Sure, there are still the ultra-exclusive dinners hosted by the likes of the Hungarian-born billionaire George Soros. Anti-Putin activist Bill Browder of Hermitage Capital, who no longer attends the official program, citing costs, convened guests on the first night of the forum at Ochsen Steakhouse, which boasts a menu of exotic game including zebra, ostrich, horse, and wild boar.

The Illuminati’s Eye of Providence even made an appearance, as people dressed as monks claiming to work at Moonshot Investor Network, which focuses on alternative investments like private equity, went along the promenade handing out Renaissance-styled scrolls to a select few. When unfurled, the document revealed a secret invitation that read, “YOU HAVE BEEN CHOSEN,” with a corresponding QR code beneath. One person who followed the rabbit hole further tells CNBC that the QR code linked to a website mentioning seances and rituals. It also involved a few more hoops to traverse, including online puzzles, before the party destination and time was revealed.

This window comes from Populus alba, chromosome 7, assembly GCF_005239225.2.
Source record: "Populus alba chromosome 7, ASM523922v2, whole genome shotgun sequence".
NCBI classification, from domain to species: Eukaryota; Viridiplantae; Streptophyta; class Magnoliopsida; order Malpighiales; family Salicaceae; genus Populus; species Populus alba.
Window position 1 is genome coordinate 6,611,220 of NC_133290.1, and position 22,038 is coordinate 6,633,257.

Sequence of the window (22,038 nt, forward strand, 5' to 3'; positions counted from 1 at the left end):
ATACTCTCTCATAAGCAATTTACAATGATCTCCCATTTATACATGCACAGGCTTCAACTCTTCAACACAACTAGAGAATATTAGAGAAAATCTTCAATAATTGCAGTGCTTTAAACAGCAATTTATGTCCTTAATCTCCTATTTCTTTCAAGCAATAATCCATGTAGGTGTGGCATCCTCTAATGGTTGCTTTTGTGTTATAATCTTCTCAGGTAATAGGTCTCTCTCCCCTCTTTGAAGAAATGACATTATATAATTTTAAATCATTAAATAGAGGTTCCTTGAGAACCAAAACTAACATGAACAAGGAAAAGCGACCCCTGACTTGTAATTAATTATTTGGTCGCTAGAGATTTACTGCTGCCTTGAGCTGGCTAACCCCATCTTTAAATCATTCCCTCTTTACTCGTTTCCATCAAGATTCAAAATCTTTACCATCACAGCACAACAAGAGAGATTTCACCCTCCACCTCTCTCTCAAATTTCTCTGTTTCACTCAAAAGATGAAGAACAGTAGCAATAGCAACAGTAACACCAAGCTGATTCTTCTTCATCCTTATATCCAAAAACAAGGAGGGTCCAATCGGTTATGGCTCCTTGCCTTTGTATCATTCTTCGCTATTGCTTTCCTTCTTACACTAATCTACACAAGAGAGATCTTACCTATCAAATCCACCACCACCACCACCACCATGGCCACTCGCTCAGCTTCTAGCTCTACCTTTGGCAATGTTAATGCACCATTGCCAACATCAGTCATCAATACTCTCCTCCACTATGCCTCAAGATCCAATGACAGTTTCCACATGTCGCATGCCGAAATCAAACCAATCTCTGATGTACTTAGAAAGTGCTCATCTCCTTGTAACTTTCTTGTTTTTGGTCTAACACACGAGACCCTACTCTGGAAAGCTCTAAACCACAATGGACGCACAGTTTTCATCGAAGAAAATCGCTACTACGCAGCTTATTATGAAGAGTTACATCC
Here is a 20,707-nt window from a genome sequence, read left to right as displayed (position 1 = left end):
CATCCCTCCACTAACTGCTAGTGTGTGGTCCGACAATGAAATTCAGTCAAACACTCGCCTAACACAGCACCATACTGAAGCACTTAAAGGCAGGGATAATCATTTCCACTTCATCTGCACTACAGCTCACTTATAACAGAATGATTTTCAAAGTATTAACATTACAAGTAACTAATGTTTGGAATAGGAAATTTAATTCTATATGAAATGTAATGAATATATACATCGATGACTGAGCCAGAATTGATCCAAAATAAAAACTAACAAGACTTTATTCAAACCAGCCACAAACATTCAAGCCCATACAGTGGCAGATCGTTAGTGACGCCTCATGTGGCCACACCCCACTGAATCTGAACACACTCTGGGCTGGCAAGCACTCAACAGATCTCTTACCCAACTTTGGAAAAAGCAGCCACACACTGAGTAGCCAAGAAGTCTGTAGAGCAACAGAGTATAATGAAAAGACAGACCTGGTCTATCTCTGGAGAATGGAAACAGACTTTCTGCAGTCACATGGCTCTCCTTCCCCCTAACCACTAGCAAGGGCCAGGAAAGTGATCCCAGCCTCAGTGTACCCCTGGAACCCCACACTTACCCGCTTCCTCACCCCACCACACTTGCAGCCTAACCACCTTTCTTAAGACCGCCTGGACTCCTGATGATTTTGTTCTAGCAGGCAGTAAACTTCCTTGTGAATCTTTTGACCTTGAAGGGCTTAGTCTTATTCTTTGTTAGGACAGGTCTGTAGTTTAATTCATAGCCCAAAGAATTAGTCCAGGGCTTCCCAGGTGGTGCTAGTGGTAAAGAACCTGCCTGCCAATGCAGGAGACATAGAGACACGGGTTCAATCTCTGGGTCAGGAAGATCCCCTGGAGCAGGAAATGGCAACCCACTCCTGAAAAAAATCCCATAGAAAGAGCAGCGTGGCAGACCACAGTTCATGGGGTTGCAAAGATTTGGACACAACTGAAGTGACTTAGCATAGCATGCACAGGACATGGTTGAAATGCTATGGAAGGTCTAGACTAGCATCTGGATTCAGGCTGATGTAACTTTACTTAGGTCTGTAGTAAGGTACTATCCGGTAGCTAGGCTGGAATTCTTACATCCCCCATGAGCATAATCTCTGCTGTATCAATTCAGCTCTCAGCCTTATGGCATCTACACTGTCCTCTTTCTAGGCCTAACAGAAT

“It was a great marketing ploy,” this person told CNBC.

But Davos regulars maintain that things just aren’t as lavish or as wild as they once were.

The Mooch’s annual wine soirée

On Tuesday night, it was mob-like conditions in the lobby of Hotel Europe, where Anthony “the Mooch” Scaramucci was holding the 13th edition of the Annual Davos Wine Forum Tasting.

Guests queued for nearly an hour in mosh pit-level intimacy, waiting for a wristband and admission up the stairs to the famed soirée, which offers guests a curated selection of so-called “100 point” wines from around the world, such as the 2003 Chateau Latour which sells for $995 a bottle.


The delay had to do with the fact that the party’s co-host — SkyBridge Capital founder and former White House Communications Director to President Donald Trump for ten days in 2017 — showed up late to his own shindig, and subsequently had trouble getting past the security detail hired to safeguard his event.